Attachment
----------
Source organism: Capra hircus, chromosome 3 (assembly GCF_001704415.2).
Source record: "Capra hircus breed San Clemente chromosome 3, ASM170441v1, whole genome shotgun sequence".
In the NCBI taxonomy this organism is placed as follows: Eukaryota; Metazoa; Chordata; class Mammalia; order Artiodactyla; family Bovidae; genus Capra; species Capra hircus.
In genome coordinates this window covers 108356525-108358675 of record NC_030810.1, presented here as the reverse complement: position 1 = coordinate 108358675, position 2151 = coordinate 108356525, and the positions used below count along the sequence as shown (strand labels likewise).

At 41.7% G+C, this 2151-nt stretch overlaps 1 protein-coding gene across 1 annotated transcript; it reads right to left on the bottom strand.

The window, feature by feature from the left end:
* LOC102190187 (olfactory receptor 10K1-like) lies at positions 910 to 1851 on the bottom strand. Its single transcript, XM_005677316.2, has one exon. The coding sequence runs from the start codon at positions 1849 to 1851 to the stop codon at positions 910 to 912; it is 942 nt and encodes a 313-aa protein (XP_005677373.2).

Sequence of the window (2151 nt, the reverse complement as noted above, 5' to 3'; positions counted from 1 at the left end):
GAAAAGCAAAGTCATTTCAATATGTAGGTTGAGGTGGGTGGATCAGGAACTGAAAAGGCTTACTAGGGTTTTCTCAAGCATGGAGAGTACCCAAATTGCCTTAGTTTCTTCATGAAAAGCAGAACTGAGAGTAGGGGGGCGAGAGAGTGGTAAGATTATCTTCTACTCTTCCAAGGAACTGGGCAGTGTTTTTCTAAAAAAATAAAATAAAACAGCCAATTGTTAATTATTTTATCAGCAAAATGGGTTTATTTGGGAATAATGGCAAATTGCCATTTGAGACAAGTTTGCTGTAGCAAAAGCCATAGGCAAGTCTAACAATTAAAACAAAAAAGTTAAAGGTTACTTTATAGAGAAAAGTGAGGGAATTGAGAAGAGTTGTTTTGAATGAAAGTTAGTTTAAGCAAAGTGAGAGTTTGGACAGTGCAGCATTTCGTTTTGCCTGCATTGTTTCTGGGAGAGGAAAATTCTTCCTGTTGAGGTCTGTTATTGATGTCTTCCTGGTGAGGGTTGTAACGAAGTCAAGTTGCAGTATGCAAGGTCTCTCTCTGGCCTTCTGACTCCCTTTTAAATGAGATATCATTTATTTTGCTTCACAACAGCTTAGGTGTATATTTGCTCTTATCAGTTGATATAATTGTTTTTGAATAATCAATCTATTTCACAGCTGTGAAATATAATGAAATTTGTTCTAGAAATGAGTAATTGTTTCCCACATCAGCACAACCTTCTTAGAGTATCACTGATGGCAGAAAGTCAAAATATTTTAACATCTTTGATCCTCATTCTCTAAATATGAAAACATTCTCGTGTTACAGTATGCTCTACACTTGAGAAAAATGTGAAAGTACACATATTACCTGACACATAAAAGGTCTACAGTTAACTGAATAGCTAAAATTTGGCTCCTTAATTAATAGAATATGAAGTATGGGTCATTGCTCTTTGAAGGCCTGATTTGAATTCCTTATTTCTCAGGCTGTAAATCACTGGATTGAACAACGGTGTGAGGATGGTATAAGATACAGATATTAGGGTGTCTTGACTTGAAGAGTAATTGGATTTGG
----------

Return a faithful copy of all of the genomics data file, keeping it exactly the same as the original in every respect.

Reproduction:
Source organism: Capra hircus, chromosome 3 (assembly GCF_001704415.2).
Source record: "Capra hircus breed San Clemente chromosome 3, ASM170441v1, whole genome shotgun sequence".
In the NCBI taxonomy this organism is placed as follows: Eukaryota; Metazoa; Chordata; class Mammalia; order Artiodactyla; family Bovidae; genus Capra; species Capra hircus.
In genome coordinates this window covers 108356525-108358675 of record NC_030810.1, presented here as the reverse complement: position 1 = coordinate 108358675, position 2151 = coordinate 108356525, and the positions used below count along the sequence as shown (strand labels likewise).

At 41.7% G+C, this 2151-nt stretch overlaps 1 protein-coding gene across 1 annotated transcript; it reads right to left on the bottom strand.

The window, feature by feature from the left end:
* LOC102190187 (olfactory receptor 10K1-like) lies at positions 910 to 1851 on the bottom strand. Its single transcript, XM_005677316.2, has one exon. The coding sequence runs from the start codon at positions 1849 to 1851 to the stop codon at positions 910 to 912; it is 942 nt and encodes a 313-aa protein (XP_005677373.2).

Sequence of the window (2151 nt, the reverse complement as noted above, 5' to 3'; positions counted from 1 at the left end):
GAAAAGCAAAGTCATTTCAATATGTAGGTTGAGGTGGGTGGATCAGGAACTGAAAAGGCTTACTAGGGTTTTCTCAAGCATGGAGAGTACCCAAATTGCCTTAGTTTCTTCATGAAAAGCAGAACTGAGAGTAGGGGGGCGAGAGAGTGGTAAGATTATCTTCTACTCTTCCAAGGAACTGGGCAGTGTTTTTCTAAAAAAATAAAATAAAACAGCCAATTGTTAATTATTTTATCAGCAAAATGGGTTTATTTGGGAATAATGGCAAATTGCCATTTGAGACAAGTTTGCTGTAGCAAAAGCCATAGGCAAGTCTAACAATTAAAACAAAAAAGTTAAAGGTTACTTTATAGAGAAAAGTGAGGGAATTGAGAAGAGTTGTTTTGAATGAAAGTTAGTTTAAGCAAAGTGAGAGTTTGGACAGTGCAGCATTTCGTTTTGCCTGCATTGTTTCTGGGAGAGGAAAATTCTTCCTGTTGAGGTCTGTTATTGATGTCTTCCTGGTGAGGGTTGTAACGAAGTCAAGTTGCAGTATGCAAGGTCTCTCTCTGGCCTTCTGACTCCCTTTTAAATGAGATATCATTTATTTTGCTTCACAACAGCTTAGGTGTATATTTGCTCTTATCAGTTGATATAATTGTTTTTGAATAATCAATCTATTTCACAGCTGTGAAATATAATGAAATTTGTTCTAGAAATGAGTAATTGTTTCCCACATCAGCACAACCTTCTTAGAGTATCACTGATGGCAGAAAGTCAAAATATTTTAACATCTTTGATCCTCATTCTCTAAATATGAAAACATTCTCGTGTTACAGTATGCTCTACACTTGAGAAAAATGTGAAAGTACACATATTACCTGACACATAAAAGGTCTACAGTTAACTGAATAGCTAAAATTTGGCTCCTTAATTAATAGAATATGAAGTATGGGTCATTGCTCTTTGAAGGCCTGATTTGAATTCCTTATTTCTCAGGCTGTAAATCACTGGATTGAACAACGGTGTGAGGATGGTATAAGATACAGATATTAGGGTGTCTTGACTTGAAGAGTAATTGGATTTGG